Which Journals Are Likely to Publish Black Scholars?

As in other academic disciplines, “publish or perish” is an important dictum of scholars in black studies. But within the Africana studies fields, there appear to be two different publishing tracks that scholars travel.

Fabio Rojas, a sociologist at Indiana University, examined the journal publication records of tenured or tenure-track scholars at seven universities that offer a Ph.D. program in black studies. The seven universities in the study are Harvard, Yale, Northwestern, Temple, Michigan State, Berkeley, and the University of Massachusetts.

Rojas found that black studies scholars at the non-Ivy League institutions tended to publish in journals associated with the field, such as the Journal of Black Studies, Black Scholar, or the Journal of Negro Education. But black studies scholars at Harvard and Yale were more likely to be published in so-called mainstream publications in history, sociology, or the humanities.

The research examined the publication records of 97 professors who had published a total of 655 journal articles. The Journal of Black Studies had published 41 articles from black studies professors at these seven universities. This was more than any other journal. But only one of these 41 articles in the Journal of Black Studies was authored by a professor at Harvard or Yale. In contrast, Callaloo, a humanities journal housed at Texas A&M University, published 37 articles from black studies faculty at these seven universities, but 26 of them were authored by scholars at Yale or Harvard.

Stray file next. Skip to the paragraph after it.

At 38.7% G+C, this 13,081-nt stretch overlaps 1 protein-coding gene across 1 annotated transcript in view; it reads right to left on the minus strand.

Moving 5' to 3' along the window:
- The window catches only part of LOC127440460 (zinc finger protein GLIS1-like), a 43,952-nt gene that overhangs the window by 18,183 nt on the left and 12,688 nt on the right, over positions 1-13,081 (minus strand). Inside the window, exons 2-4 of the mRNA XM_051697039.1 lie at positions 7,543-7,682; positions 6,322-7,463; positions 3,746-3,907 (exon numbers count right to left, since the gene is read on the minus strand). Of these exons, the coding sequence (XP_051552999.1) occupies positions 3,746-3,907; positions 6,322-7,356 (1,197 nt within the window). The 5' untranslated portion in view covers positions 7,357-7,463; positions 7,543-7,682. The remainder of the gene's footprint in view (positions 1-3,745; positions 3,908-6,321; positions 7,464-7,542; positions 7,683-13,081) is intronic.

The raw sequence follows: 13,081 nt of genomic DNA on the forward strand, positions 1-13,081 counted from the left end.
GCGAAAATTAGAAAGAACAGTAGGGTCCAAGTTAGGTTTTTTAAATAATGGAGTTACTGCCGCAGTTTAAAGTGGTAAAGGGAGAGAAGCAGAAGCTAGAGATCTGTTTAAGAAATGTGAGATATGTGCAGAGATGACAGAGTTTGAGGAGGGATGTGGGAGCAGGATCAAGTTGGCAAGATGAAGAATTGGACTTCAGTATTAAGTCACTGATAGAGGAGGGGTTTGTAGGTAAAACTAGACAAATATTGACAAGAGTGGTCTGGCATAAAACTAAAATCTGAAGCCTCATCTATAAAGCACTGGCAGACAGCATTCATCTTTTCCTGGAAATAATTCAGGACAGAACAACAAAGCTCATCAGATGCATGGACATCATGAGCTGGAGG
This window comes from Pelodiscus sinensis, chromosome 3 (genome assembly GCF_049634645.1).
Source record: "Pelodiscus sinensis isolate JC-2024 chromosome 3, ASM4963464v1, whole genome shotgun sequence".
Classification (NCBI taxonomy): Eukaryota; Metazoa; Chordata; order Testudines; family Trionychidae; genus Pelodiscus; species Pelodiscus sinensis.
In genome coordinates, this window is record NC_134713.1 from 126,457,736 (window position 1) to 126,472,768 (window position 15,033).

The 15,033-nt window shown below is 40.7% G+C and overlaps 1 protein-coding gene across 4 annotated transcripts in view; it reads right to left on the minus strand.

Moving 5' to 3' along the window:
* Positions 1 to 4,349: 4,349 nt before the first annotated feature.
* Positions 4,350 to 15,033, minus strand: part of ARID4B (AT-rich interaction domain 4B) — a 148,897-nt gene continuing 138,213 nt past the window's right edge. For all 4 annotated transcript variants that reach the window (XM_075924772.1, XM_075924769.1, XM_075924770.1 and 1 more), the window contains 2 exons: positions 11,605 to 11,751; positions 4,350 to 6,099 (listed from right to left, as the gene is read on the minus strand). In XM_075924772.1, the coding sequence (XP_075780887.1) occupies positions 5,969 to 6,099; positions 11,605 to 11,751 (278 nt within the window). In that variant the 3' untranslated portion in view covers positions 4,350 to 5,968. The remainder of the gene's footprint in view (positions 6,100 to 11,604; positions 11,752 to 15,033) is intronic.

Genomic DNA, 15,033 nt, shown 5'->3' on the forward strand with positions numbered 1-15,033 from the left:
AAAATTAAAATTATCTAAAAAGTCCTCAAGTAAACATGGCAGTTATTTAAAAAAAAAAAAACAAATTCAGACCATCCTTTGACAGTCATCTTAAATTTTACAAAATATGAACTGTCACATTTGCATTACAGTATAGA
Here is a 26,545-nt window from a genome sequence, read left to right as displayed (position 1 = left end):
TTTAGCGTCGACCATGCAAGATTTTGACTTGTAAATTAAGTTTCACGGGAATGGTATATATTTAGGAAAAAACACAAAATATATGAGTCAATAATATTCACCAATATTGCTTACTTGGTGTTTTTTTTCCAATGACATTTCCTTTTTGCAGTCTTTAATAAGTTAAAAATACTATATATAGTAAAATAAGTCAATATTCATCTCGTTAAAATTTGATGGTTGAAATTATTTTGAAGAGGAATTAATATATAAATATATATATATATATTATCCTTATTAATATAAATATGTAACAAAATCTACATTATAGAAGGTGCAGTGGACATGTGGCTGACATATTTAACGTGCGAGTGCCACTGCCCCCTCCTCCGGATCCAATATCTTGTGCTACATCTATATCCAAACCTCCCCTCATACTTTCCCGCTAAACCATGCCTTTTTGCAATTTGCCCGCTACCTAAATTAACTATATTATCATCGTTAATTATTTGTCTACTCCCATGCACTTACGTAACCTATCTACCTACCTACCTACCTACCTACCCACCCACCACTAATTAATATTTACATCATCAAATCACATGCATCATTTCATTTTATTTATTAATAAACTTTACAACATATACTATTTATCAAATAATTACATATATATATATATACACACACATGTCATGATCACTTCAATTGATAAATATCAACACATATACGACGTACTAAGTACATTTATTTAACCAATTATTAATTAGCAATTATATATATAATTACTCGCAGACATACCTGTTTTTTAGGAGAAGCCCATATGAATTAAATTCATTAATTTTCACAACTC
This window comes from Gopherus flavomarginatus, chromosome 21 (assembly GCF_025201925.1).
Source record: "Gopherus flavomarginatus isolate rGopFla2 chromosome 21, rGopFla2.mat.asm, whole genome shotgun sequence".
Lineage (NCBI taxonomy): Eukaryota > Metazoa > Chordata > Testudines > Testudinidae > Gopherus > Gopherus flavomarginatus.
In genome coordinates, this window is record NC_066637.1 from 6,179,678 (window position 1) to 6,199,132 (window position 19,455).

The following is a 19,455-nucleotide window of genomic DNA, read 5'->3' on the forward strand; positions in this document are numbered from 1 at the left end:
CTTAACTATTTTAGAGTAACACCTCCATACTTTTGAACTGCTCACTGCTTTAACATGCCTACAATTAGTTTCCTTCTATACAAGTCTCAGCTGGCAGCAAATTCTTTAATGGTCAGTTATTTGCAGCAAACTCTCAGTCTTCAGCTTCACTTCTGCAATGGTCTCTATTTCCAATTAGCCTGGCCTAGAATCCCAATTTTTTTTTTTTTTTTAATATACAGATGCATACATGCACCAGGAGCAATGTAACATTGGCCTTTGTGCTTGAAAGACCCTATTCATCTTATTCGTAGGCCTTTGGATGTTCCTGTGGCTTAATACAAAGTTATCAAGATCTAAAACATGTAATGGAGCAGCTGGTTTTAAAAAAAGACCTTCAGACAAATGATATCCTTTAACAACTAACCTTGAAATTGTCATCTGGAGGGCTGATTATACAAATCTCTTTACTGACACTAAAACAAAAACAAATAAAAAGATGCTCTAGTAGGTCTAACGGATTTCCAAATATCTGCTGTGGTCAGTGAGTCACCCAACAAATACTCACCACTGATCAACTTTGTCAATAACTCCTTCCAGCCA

JBHE, where a majority of the editorial is generated in-house, ranked sixth overall but fifth in publishing the work of black studies professors at Harvard or Yale.

Professor Rojas concludes that Harvard and Yale tend to hire scholars who have made their mark in mainstream academic fields and these universities give them joint appointments in their chosen field and in Africana studies. These scholars at Harvard and Yale are likely to publish articles in journals associated with their particular mainstream discipline. But the other five universities tend to hire scholars who have made their mark exclusively in black studies. These academics for the most part have their work published in journals closely associated with the field of black studies.

It must be noted, too, that scholars of any race from Harvard or Yale have quite automatically achieved a high level of esteem. This may give them an advantage in having their works accepted for publication in mainstream academic journals.